loading...

How to make an API from scraped data using Express & Puppeteer

heyshadowsmith profile image Shadow Smith ・6 min read

In this article, I'm going to show you how to make an extremely simple API using Express & Puppeteer that gives a user the ability to fetch a JSON object that includes every Digimon's name from this website.

So let's get started.

Setting up our project using the terminal

First things first, open up your terminal, navigate to where you want this project to live, and execute the following command.

mkdir digimon-name-api

Now, move into your new directory.

cd digimon-name-api

And then create your package.json file.

This is the file that tracks all of the specific details of your project.

npm init -y

Now that you have your package.json file, install Express and Puppeteer.

npm i express puppeteer

And then install Nodemon as a development dependency.

If you haven't heard of Nodemon, you're welcome, and I will explain what it is a little later.

npm i nodemon --save-dev

Now go ahead and create your app's entry point.

touch index.js

And then, open up your project in our code editor.

code .

Set up Express

In your index.js file, add and initialize Express.

    const express = require('express'); // Adding Express
    const app = express(); // Initializing Express

Next, make Express listen on port 7000.

    const express = require('express'); // Adding Express
    const app = express(); // Initializing Express

    // Making Express listen on port 7000
    app.listen(7000, function () {
      console.log(`Running on port 7000.`);
    });

Set up Nodemon

Inside of the scripts object, add "dev": "nodemon index".

Now when you run npm run dev in your terminal, Nodemon will watch for your code changes and restart your Express server, so you don't have to.

    {
      "name": "digimon-name-api",
      "version": "1.0.0",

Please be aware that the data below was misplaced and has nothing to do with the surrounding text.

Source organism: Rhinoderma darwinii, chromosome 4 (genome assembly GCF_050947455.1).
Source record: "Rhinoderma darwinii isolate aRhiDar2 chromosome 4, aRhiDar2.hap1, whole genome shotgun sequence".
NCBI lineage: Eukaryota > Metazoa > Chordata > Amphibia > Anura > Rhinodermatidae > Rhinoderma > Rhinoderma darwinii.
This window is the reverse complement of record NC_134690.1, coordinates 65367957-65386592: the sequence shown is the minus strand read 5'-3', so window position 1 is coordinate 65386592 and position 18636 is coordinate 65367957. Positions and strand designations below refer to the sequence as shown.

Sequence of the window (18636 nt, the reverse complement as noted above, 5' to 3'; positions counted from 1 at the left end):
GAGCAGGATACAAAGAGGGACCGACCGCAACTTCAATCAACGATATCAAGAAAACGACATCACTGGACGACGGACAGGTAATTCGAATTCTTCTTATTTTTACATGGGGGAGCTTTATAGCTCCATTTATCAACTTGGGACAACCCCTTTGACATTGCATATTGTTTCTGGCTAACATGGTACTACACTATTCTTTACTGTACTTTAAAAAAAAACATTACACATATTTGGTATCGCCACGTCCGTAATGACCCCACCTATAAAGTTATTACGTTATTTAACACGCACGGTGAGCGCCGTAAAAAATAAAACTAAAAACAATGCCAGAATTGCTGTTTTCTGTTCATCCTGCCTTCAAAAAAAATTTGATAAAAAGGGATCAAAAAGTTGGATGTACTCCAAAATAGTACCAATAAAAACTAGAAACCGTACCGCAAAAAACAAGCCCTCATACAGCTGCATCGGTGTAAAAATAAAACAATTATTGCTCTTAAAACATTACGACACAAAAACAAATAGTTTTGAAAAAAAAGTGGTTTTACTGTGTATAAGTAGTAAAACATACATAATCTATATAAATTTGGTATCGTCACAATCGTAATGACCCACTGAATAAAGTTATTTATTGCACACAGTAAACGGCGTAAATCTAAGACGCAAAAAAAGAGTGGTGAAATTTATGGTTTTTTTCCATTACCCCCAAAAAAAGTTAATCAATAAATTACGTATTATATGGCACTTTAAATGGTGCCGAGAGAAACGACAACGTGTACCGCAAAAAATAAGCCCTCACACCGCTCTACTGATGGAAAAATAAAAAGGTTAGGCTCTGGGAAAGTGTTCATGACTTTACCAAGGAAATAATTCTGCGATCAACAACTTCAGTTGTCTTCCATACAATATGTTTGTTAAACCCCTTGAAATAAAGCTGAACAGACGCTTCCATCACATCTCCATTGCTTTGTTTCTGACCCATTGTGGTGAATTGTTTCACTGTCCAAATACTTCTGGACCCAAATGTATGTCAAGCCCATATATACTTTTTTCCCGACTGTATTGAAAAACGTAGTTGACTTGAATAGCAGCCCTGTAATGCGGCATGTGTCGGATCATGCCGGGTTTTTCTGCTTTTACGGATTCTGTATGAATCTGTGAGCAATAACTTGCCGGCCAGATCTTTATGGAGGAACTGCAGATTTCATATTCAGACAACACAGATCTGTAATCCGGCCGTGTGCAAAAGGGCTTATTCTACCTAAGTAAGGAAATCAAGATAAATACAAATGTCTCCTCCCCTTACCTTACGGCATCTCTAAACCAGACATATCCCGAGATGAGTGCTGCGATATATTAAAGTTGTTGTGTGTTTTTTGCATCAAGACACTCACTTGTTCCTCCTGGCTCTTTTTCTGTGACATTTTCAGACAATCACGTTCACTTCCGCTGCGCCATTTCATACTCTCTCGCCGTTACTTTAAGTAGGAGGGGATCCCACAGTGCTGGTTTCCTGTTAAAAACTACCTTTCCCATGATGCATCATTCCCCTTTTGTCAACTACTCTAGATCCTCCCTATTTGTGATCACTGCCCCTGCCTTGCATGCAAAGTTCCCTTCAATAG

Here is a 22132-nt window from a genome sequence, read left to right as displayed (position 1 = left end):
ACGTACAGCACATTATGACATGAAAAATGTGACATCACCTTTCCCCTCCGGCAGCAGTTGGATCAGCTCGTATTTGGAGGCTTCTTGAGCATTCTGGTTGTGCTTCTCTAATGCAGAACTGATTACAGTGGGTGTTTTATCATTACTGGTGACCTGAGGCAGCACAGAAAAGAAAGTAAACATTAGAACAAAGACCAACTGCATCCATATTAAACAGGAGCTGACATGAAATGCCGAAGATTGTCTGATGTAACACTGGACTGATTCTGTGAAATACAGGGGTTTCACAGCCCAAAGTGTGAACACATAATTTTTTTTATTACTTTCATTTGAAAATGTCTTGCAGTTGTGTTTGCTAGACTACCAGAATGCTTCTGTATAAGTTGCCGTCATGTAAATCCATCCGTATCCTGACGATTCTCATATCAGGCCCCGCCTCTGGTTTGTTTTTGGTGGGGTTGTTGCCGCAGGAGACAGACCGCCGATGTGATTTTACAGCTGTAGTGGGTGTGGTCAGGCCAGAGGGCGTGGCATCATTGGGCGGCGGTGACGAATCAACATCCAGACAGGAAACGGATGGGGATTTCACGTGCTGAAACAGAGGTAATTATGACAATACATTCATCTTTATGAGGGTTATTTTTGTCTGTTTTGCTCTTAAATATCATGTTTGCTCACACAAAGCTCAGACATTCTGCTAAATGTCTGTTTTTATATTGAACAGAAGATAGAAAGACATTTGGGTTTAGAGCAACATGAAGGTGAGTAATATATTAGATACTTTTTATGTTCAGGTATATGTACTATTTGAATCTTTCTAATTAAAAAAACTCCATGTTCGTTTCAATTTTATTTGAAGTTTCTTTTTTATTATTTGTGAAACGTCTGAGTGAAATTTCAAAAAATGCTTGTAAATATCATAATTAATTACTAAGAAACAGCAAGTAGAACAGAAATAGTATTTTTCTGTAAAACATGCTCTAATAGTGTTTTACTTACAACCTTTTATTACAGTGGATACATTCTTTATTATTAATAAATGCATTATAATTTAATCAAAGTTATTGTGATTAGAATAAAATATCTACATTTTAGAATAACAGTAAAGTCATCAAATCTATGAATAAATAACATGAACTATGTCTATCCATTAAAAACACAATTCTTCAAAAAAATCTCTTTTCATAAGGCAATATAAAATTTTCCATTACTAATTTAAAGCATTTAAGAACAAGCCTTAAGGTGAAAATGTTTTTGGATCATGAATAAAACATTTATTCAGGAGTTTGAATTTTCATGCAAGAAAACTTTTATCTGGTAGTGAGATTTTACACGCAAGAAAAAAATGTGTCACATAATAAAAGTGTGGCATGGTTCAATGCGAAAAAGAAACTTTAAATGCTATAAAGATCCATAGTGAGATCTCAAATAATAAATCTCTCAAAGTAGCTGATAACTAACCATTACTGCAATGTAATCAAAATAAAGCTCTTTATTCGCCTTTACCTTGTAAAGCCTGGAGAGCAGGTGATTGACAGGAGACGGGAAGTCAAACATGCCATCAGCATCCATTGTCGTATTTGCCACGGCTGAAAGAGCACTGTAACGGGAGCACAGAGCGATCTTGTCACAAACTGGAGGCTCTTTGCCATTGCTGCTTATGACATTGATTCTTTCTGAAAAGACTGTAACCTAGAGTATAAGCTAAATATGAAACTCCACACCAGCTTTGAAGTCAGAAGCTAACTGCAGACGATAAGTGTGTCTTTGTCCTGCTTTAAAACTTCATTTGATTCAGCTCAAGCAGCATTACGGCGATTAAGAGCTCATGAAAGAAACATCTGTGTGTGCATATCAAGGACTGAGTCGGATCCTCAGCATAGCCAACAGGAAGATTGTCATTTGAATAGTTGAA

"description": "",
      "main": "index.js",
      "scripts": {
        "dev": "nodemon index" // Setting up Nodemon
      },
      "keywords": [],
      "author": "Shadow Smith",
      "license": "MIT",
      "dependencies": {
        "express": "^4.17.1",
        "puppeteer": "^2.0.0"
      },
      "devDependencies": {
        "nodemon": "^2.0.2"
      }
    }

Set up Puppeteer

Whenever you want to scrape data from a website, one of the ways you can do this is by using Puppeteer.

On Puppeteer's documentation, Puppeteer is described as...

...a Node library which provides a high-level API to control Chrome or Chromium over the DevTools Protocol. Puppeteer runs headless by default, but can be configured to run full (non-headless) Chrome or Chromium.

So in layman's terms, we are able to control a browser using code.

Now get to it and add Puppeteer to your index.js file like so.

    const express = require('express'); // Adding Express
    const app = express(); // Initializing Express
    const puppeteer = require('puppeteer'); // Adding Puppeteer

    // Making Express listen on port 7000
    app.listen(7000, function() {
      console.log('Running on port 7000.');
    });

Now that Puppeteer is added, launch your Puppeteer controlled headless browser and navigate to the Digimon website that contains the details this API will scrape.

Please note: It is important to always close the browser when you are done because it will slowly eat away at your computer's processing power.

    const express = require('express'); // Adding Express
    const app = express(); // Initializing Express
    const puppeteer = require('puppeteer'); // Adding Puppeteer

    // Launching the Puppeteer controlled headless browser and navigate to the Digimon website
    puppeteer.launch().then(async function(browser) {
        const page = await browser.newPage();
        await page.goto('http://digidb.io/digimon-list/');